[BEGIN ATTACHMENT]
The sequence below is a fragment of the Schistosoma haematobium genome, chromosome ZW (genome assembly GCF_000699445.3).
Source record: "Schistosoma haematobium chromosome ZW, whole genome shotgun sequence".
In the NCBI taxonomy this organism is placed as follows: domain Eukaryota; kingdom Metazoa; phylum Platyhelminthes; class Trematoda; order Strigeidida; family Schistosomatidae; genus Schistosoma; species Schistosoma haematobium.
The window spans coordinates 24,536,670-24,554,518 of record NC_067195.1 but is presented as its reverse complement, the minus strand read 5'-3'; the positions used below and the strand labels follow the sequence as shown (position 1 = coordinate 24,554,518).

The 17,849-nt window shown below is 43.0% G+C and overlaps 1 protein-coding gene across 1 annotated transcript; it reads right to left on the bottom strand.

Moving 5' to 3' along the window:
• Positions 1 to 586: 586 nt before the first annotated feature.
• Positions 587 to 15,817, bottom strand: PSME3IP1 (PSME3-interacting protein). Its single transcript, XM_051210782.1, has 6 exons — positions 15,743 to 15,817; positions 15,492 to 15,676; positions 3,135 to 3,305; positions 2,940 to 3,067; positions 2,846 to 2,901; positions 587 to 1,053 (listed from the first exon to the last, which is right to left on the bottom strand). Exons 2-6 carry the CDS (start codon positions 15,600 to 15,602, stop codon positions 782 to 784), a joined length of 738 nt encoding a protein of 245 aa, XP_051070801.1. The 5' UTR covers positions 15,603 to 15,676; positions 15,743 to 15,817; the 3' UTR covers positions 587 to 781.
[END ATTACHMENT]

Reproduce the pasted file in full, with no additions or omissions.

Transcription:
The sequence below is a fragment of the Schistosoma haematobium genome, chromosome ZW (genome assembly GCF_000699445.3).
Source record: "Schistosoma haematobium chromosome ZW, whole genome shotgun sequence".
In the NCBI taxonomy this organism is placed as follows: domain Eukaryota; kingdom Metazoa; phylum Platyhelminthes; class Trematoda; order Strigeidida; family Schistosomatidae; genus Schistosoma; species Schistosoma haematobium.
The window spans coordinates 24,536,670-24,554,518 of record NC_067195.1 but is presented as its reverse complement, the minus strand read 5'-3'; the positions used below and the strand labels follow the sequence as shown (position 1 = coordinate 24,554,518).

The 17,849-nt window shown below is 43.0% G+C and overlaps 1 protein-coding gene across 1 annotated transcript; it reads right to left on the bottom strand.

Moving 5' to 3' along the window:
• Positions 1 to 586: 586 nt before the first annotated feature.
• Positions 587 to 15,817, bottom strand: PSME3IP1 (PSME3-interacting protein). Its single transcript, XM_051210782.1, has 6 exons — positions 15,743 to 15,817; positions 15,492 to 15,676; positions 3,135 to 3,305; positions 2,940 to 3,067; positions 2,846 to 2,901; positions 587 to 1,053 (listed from the first exon to the last, which is right to left on the bottom strand). Exons 2-6 carry the CDS (start codon positions 15,600 to 15,602, stop codon positions 782 to 784), a joined length of 738 nt encoding a protein of 245 aa, XP_051070801.1. The 5' UTR covers positions 15,603 to 15,676; positions 15,743 to 15,817; the 3' UTR covers positions 587 to 781.